Members of the organised private sector have urged President Bola Tinubu to reduce current spending, particularly on former governors, their first ladies, and other political office holders in the country.
They also stated that it was critical for the Tinubu-led federal government to consider reducing the current tax burden placed on industries and their employees, as this would be one of the most effective ways to reduce the country’s current inflationary trend.
Mr Sola Obadimu, Director-General of the Nigerian Association of Chambers of Commerce, Industry, Mines and Agriculture (NACCIMA), and Segun Ajayi-Kadir, Director-General of the Manufacturers’ Association of Nigeria (MAN), stated these in Abuja during the closing session of the 2023 Nigeria Employers’ Summit.
The Nigeria Employers’ Consultative Association (NECA) organised the summit.
In an interview with journalists on the sidelines of the summit’s closing session, Obadimu stated that increasing taxes on industries and individuals cannot address the government’s dwindling revenue and that only cutting governance expenses can.
You see, the point is, the government is being gradually pushed to the wall. I don’t think that rather than taxing people and taxing industries, the government also has to look at the area of leakages. The cost of running a government is still so high.
Ordinary a local government will be moving with six cars in his convoy, and this supposedly high cost of petrol. That is different from offices of the first ladies of governors, and offices of past governors.
If you see the amount we are spending in maintaining former governors who are no longer in office – the cost of current expenditure is so high, and I think our current political players need to manage that area.
They cannot continue to maintain the same lifestyle while expecting people and industries to continue to pay to maintain that lifestyle, he said.
According to him, industries would continue to pass the burden to consumers if they continue to pay high taxes.
If you watch the government in recent times, the government is looking for money. Unfortunately, maybe because of the dwindling revenue arising from oil theft because we have solely depended on crude oil which we are not adding any value to.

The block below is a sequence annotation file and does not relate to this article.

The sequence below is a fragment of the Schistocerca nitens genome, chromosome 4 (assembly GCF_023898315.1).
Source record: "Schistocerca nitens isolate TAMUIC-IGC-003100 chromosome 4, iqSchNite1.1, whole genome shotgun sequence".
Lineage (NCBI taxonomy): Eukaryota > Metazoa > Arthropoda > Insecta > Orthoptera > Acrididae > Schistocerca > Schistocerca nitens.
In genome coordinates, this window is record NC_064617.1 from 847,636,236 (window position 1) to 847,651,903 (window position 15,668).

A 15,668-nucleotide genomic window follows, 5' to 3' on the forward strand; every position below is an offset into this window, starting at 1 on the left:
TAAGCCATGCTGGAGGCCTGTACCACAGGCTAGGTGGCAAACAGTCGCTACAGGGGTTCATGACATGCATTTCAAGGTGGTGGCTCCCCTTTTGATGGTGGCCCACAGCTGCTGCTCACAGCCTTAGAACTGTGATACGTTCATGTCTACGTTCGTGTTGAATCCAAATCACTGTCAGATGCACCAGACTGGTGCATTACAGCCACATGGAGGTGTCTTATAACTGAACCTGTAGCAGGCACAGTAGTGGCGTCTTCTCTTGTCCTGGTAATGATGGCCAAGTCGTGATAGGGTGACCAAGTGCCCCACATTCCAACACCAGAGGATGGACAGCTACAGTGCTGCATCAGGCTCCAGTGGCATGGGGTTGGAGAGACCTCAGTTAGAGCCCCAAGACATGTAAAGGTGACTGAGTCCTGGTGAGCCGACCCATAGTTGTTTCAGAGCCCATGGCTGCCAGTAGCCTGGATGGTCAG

But in the desperation of the government, they keep on increasing taxes on members of the organised private sector, and that is where the problem is. You can’t keep on increasing taxes for ever, and that worsens inflation because you cannot sell below your production cost.
If inputs’ costs go up, people would keep on increasing their prices and it is pushed to the consumers. For the first time, the fortunes of Nigerian Breweries Limited are taking a nosedive. What has caused this is inappropriate policies around cash and currency circulation that took place early in the year.
Segun Ajayi-Kadir, MAN’s DG, listed institutional, structural, and regulatory challenges associated with exports.
He criticised a situation in which raw materials are exported rather than being handled by manufacturing industries to provide better employment opportunities for unemployed Nigerian youths.
According to him;
A lot has to be done to promote exports. In manufacturing for instance, you need to be competitive before you can venture into export, and there are those constraints that have limited manufacturing performance which has made it rather difficult to successfully export.
All that it takes for you to export is not just for you to get your goods across the border but to ensure that when your goods get across to the foreign shelves is not left there and people actually buy them. The challenges that have been institutional, some of them are structural, some of them have to do with regulations.
At the same time, it has to do with infrastructural challenges that have made manufacturing performance remain low. You know our contribution to the GDP has been hovering around 9% or 10%. In that kind of situation, it means we operate in a high cost environment.